Suicide rates by age group and sex United States, 1997 Source: Natl. Center for Health Statistics
International Comparisons Age 14 & under, US rate > 2x higher than other industrialized nations Age 15-24, compared with 47 other nations, US rate at ~66 th %ile. Some nations, suicide rate is flat across age groups– Australia, Canada, Ireland, Costa Rica (i.e., does not increase with age).
International Rates, C’t’d Males with highest rates in Russia 53.7/100,000, Lithuania (48.6), New Zealand (44.1) Females with highest rates Cuba 17.9, New Zealand 12.3, Singapore 11.6, Finland 8.4 Greatest increases in suicide rates: Males: 154% in Ireland, 95% New Zealand, 87% Northern Ireland, Females: N. Ireland 213%, Israel 175%,, Norway 91% Greatest Decreases: Males: 45% Japan, 38% Czechoslovakia & Israel Females: Denmark 87%, Costa Rica 65%, Japan 40%.
Variation in US States (ages 10-19) Alaska 20.74/100,000 Wyoming, S. Dakota, Idaho, New Mexico, Montana, ranged from 9-12/100,000 New Jersey, California, New York, Mass, 2- 3/100,000 Why?? Population density/ social isolation Rural states more poor Lower access to mental health services
Can We Predict Suicide? No. Why Not? Low base rates (e.g., ages 15-19 in US, approx. 1,700 suicides, of pop. = 20 million). Too many ‘false positives’ and ‘false negatives’ But, we have identified risk factors which help to place youth into ‘risk zones’ What we can do is assess risk in a reasonable, reliable, consistent manner, and document thoroughly
Overlap of Suicide Attempts and Completed Suicide Gender breakdown differs Methods used differ Most common method for completers: firearms, second most common = strangulation For attempters, most common = self-poisoning Considerable overlap for psychopathology, family history of psychopathology, precipitating events Roughly one-third to one-half of completed suicides have made a previous attempt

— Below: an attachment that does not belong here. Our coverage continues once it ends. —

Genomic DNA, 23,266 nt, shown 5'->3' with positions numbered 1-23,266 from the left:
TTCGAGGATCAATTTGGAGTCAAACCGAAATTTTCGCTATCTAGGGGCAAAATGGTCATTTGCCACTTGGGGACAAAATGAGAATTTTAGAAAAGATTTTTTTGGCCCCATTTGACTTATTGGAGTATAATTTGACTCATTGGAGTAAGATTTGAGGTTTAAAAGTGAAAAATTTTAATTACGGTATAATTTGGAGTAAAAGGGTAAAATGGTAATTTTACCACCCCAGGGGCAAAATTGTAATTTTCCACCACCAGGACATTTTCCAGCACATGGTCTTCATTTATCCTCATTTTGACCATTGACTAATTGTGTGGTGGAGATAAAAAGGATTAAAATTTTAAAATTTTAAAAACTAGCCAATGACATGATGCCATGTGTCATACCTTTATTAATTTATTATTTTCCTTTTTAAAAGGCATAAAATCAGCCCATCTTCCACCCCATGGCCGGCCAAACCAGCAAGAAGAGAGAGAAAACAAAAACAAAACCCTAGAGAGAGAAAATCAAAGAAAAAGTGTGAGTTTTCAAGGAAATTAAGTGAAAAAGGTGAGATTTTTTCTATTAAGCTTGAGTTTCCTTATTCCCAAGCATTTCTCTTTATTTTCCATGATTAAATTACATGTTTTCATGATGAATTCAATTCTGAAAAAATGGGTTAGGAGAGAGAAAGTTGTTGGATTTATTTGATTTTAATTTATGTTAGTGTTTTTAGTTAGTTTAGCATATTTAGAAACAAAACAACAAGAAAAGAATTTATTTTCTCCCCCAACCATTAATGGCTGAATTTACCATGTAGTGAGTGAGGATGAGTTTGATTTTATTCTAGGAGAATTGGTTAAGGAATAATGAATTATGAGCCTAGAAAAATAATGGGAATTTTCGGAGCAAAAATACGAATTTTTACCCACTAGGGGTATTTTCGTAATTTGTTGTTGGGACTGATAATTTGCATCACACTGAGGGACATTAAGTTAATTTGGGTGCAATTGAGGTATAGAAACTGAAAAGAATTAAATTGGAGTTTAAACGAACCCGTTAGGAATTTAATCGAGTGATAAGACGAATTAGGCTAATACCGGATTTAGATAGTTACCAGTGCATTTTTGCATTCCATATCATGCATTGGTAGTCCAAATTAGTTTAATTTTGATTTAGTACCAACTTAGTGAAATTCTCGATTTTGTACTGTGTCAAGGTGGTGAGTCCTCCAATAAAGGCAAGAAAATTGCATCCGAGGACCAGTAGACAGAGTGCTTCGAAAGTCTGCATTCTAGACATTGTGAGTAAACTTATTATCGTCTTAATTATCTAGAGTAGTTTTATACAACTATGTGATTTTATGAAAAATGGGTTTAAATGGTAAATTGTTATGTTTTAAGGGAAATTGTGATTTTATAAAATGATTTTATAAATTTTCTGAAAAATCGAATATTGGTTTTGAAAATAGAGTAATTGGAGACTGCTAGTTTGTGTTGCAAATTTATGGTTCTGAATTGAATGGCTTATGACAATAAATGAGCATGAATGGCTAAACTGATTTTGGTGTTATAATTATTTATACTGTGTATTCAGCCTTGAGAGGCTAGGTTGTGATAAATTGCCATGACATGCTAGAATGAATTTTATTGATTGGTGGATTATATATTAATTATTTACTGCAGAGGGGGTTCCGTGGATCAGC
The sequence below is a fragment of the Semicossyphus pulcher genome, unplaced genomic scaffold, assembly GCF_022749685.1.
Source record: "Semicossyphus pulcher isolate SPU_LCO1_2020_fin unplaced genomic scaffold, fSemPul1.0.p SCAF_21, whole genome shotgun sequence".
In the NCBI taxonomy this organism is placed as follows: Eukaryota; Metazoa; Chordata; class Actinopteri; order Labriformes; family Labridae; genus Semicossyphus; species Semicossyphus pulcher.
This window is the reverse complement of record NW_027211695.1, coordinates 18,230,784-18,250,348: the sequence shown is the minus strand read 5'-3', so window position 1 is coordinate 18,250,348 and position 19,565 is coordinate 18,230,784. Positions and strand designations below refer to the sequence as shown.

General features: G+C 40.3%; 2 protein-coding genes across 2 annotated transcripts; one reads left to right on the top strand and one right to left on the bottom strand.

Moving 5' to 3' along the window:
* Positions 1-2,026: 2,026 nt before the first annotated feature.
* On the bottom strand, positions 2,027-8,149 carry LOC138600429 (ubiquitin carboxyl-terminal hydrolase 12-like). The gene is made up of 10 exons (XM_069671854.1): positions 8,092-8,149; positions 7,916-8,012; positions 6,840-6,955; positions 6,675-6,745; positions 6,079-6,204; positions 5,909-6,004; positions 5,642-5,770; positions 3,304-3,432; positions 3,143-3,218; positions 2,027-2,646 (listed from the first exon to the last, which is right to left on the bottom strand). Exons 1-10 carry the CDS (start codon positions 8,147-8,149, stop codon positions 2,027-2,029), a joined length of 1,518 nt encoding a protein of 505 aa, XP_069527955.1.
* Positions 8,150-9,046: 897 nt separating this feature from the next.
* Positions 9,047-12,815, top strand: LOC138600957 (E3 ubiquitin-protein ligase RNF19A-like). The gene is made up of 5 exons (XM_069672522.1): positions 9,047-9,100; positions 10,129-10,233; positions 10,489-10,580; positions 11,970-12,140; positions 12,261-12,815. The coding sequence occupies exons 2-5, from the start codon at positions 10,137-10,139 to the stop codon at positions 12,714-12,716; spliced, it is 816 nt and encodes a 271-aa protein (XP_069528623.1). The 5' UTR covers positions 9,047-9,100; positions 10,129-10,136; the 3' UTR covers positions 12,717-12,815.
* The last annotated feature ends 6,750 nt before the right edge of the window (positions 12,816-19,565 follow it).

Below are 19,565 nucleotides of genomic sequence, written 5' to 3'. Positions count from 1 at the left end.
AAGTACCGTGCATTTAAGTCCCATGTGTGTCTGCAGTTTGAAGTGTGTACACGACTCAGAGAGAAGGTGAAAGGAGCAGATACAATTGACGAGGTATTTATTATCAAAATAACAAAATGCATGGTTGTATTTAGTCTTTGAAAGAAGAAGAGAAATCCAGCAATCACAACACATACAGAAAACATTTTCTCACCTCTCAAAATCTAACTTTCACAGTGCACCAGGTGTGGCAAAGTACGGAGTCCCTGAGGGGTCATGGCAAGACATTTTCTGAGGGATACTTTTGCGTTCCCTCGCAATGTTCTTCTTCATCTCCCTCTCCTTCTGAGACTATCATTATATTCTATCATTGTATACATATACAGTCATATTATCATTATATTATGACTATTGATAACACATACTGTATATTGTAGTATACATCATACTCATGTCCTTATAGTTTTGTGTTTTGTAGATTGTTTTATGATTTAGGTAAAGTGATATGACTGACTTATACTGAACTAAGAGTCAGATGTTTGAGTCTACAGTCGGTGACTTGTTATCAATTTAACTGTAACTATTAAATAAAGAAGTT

Presenting Symptoms Psychiatric disorder present in 80-90% of youth suicides MalesFemales Mood Disorders50%69% Conduct Disorder43%24% Substance Abuse38%17% Anxiety Disorders19%48%
Symptoms, continued… Depression Depressed mood, plus other symptoms on “Student Interview Worksheet” Irritable/grouchy mood Hopelessness Mania (Unusually happy/excited, energetic, sure of self for week or more) Panic Attacks Anger / agitation / impulsivity Self report: of urgent emotion and need for relief; feeling out of control? If yes, how did you cope deal with that? Objective: arguments, physical fights, risky behavior
Risk Factors: Predisposing Factors 2 Parental Psychopathology Youth history of suicidal behavior History of physical/sexual abuse, family violence, harsh discipline
Risk Factors: Precipitant Stress Recent significant loss Major academic failure Significant relationship conflict with family, friends, romantic partner Unsolvable impasse
Interpersonal Functions of Emotions in Suicidal Behavior Poor family communication: Avoid direct communication, including communication of emotions (Richman, Orbach, Pfeffer) Use more indirect, avoidant actions (looks, gestures, walking out, ignoring). Unexpressed hostility (Pfeffer 81). Suicidal act is a desperate attempt to communicate
Interpersonal Factors, Ctd. Scapegoating: The “Expendable Child” (Sabbath,’69). Parents perceive child as threat to their well-being, and wish (perhaps unconsciously) to be rid of child or for him/her to die. Child thus feels rejected and expendable. Scapegoating: Parental Rejection: (e,g, Richman, Orbach, others) One child (or other family member) must die, or fail, to ensure the success of other(s). Parental rejection internalized by child, becomes self hatred. Child feels burdensome, or that s/he has no right to live.